[579] 1949, Hugh L. Dryden, "The Aeronautical Research Scene: Goals, Methods, and Accomplishments"
1961, Abe Silverstein, "Researches in Space Flight Technology"

 

FOLDERS ON KEY INDIVIDUALS ASSOCIATED WITH LANGLEY HISTORY

Ames, Joseph S.
Dryden, Hugh L.
Durand, William F.
Hunsaker, Jerome C.
Langley, Samuel P.
Lewis, George W.
Lindbergh, Charles A.
Reid, Henry J. E.
Sharp, Edward R.
Stack, John
Thompson, Floyd L.
Victory, John F.
Walcott, Charles D.
Zahm, Albert F.
Biographical material-miscellaneous

 

CLIPPINGS (1925-1930)

1933 HURRICANE

SPECIAL PUBLICATIONS-ANNIVERSARIES, HISTORIES

CONFERENCES, CEREMONIES, INSPECTIONS, VISITORS

ECONOMIC STUDY OF 1933 AND "NOTES ON AVIATION PROGRESS THROUGH RESEARCH"

LANGLEY HISTORY (COLLECTION OF PAPERS AND TALKS ON LANGLEY HISTORY)

MISCELLANEOUS PRESS RELEASES ON LANGLEY RESEARCH ACTIVITIES

MISCELLANEOUS CORRESPONDENCE REGARDING EARLY HEADQUARTERS-LANGLEY RELATIONSHIP

LANGLEY TELEPHONE DIRECTORIES, JAN. 1963 TO MAY 1971

 

Contents of Box No. 5

 

EARLY ENGINE COMPETITION (1920)

FATAL AIRCRAFT ACCIDENT REPORT, JN-6 44946, 20 AUGUST 1924

FORD RELIABILITY TOUR, 1926

CRASH OF THE "AMERICAN LEGION" AT LANGLEY, 26 APRIL 1927

RESEARCH ACTIVITIES DURING 1920s

Early model airplane use
Early noise study
Complaints on early flight reporting
[580] Langley documents on early research programs
Cowling research
Lockheed Air Express
Propeller Research Tunnel
"Little America" (telegram regarding NACA cowling and modified propellers)
Background to boundary-layer-control research
Eastman Jacobs's laminar-flow work
Rotary-wing aircraft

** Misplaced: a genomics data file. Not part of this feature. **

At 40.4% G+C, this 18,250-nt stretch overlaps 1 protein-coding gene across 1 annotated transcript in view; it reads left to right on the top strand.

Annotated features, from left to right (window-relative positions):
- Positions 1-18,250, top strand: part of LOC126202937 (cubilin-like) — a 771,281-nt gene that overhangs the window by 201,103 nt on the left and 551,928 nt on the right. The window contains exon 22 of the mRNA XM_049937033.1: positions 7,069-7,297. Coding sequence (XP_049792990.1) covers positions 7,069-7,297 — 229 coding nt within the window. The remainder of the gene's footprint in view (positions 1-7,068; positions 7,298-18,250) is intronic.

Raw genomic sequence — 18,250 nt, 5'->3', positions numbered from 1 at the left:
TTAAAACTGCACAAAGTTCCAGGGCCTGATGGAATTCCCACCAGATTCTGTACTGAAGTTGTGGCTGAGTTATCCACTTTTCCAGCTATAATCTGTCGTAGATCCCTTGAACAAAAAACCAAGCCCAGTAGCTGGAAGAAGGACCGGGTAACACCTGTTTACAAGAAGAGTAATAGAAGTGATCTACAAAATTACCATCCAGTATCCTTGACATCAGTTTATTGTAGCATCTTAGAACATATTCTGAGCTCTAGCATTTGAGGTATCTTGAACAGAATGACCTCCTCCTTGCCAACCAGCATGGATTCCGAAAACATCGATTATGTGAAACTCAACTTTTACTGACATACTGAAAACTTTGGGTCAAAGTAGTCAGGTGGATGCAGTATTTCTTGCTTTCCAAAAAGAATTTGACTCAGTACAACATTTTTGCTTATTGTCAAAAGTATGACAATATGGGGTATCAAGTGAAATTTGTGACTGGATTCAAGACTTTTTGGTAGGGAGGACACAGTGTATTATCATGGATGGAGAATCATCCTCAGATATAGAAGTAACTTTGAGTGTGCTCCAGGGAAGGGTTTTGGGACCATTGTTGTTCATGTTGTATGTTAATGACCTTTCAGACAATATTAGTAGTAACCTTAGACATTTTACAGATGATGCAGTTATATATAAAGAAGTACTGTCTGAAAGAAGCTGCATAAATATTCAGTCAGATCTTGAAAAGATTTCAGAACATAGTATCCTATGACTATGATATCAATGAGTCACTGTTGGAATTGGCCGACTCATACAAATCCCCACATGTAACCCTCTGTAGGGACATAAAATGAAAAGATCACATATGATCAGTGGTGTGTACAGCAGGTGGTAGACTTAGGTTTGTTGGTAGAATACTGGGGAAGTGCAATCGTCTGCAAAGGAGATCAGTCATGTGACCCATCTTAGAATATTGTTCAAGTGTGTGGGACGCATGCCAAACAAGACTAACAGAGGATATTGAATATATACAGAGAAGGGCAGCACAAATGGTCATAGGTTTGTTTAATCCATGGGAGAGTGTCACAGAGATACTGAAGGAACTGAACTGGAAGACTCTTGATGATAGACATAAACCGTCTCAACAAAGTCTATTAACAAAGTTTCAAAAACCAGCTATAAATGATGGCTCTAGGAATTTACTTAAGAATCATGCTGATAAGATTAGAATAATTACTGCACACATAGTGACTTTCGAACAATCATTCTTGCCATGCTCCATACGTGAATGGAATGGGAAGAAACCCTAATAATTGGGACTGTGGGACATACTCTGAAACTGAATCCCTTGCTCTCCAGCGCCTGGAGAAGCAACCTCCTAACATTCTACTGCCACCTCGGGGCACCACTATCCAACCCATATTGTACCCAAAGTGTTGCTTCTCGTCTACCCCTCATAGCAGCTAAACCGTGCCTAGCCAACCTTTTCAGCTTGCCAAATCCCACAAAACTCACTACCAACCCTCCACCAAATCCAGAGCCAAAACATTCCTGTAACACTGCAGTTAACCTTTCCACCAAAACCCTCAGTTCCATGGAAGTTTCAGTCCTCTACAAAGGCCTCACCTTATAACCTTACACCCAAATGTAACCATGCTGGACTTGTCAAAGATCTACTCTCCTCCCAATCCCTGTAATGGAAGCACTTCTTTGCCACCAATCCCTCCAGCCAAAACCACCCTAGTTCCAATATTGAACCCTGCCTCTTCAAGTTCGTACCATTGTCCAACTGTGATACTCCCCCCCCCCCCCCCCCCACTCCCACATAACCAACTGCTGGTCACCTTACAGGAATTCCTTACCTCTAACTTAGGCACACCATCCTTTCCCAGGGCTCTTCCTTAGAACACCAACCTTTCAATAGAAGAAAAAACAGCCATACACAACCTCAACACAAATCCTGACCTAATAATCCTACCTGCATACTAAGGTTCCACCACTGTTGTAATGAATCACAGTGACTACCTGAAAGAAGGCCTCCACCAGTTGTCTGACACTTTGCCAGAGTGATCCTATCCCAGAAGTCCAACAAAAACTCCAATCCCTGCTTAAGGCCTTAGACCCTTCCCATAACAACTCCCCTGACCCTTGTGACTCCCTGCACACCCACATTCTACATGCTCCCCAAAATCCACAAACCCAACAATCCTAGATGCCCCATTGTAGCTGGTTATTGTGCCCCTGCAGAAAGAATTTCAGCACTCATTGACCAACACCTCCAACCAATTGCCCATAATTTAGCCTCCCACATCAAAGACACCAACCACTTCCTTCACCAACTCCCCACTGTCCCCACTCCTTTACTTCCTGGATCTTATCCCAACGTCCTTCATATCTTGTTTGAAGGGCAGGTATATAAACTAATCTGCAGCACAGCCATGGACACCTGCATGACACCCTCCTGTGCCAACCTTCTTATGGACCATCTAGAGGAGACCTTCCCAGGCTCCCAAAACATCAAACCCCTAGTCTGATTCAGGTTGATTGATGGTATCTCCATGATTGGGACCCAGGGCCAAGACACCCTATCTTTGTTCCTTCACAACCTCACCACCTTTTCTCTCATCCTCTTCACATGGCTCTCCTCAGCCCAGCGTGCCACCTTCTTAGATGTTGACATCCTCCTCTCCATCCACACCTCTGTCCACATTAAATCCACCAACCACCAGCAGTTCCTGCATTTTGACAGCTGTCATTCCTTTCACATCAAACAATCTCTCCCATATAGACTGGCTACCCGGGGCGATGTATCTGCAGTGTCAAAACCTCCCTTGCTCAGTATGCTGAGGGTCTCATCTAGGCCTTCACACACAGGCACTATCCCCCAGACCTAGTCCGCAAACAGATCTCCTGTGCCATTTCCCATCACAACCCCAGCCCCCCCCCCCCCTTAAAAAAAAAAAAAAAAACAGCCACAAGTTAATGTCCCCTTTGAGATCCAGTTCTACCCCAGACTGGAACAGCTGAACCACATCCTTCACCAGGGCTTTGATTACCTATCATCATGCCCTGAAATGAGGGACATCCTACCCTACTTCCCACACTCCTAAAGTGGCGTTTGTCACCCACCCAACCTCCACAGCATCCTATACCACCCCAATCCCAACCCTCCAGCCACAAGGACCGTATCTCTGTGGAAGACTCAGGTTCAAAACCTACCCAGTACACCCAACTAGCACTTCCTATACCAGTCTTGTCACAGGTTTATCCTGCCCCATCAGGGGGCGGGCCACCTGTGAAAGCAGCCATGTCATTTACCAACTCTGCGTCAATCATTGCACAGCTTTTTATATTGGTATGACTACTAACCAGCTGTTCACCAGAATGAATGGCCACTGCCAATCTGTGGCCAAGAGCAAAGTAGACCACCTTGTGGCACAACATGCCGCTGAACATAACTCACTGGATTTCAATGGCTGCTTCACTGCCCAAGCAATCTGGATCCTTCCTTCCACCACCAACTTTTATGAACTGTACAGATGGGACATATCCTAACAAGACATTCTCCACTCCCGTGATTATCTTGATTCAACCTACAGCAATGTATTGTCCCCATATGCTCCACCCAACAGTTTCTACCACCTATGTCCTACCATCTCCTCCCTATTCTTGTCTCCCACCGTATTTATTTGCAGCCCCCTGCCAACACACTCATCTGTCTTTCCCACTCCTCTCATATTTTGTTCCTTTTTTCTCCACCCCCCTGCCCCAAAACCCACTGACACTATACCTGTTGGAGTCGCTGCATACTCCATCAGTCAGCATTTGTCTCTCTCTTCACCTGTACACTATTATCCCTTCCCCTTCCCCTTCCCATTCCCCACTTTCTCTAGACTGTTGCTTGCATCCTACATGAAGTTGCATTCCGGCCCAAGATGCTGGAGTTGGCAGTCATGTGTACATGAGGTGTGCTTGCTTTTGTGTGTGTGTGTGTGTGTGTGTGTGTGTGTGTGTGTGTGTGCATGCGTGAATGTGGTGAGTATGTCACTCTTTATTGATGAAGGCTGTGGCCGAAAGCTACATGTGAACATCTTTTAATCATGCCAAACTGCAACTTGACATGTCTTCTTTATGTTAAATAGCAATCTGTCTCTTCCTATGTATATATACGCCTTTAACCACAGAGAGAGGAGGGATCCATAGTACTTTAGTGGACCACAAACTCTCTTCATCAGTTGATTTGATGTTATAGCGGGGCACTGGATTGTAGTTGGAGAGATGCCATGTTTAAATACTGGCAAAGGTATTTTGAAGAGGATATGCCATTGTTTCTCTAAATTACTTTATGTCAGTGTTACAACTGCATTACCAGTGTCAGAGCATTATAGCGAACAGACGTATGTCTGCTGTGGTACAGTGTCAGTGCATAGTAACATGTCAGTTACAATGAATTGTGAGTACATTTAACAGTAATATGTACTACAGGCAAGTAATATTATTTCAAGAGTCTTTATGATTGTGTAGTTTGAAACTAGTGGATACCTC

NACA PREPARATIONS PRIOR TO WORLD WAR II

Policy regarding laboratory in time of war (George Lewis's memorandum dated 1 Dec. 1936 for chairman of special committee on policy regarding membership of employees in military reserves)

Westover Committee report to NACA chairman, 19 Aug. 1938; subject: Relation of the NACA to national defense in time of war

Initial report of Air Corps-NACA committee making recommendations for priority of research projects in LMAL program, 22 Dec. 1939

Authorization to the NACA's director of aeronautical research from the NACA executive committee to carry out investigations for the army and navy for the duration of the war, and to issue research authorizations as required

John F. Victory letter to NACA laboratories regarding views of high government officials on the NACA, 17 Feb. 1943

NACA library listing of references pertaining to NACA preparation for war and support of World War II

 

LANGLEY CONTRIBUTIONS TO AMES AND LEWIS LABORATORIES

Ames Laboratory
Lewis Laboratory

 

LANGLEY ACTIVITIES DURING WORLD WAR II ERA

NACA studies for U.S. Army Air Forces of factors affecting performance of advanced military aircraft
Langley contributions to controlled bombs
Miscellaneous files, World War II era
Research studies for Army Air Forces and navy on supersonic aircraft (by Macon C. Ellis, Jr., and Clinton E. Brown)
Wallops Island and miscellaneous related material

 

MEAD COMMITTEE INVESTIGATION-ORIGINAL CORRESPONDENCE

U.S. Senate special committee investigating the national defense program, 1946

 

NATIONAL AERONAUTICAL RESEARCH POLICY, 21 MARCH 1946

POST-WORLD WAR II RESEARCH ACTIVITIES

National program of transonic and supersonic research
Transonic (slotted throat) wind tunnels
[581] Flight research
Research airplane program

 

GAO SURVEY OF NACA, 1953

25TH ANNIVERSARY OF LANGLEY TOWING TANK AND FULL-SCALE WIND TUNNEL, 1956

NATIONAL AWARDS TO LANGLEY

Collier trophies
Air Medal for Herbert Hoover [NACA test pilot] for research airplane flight testing

EXTRA COPIES OF "AIR SCOOP"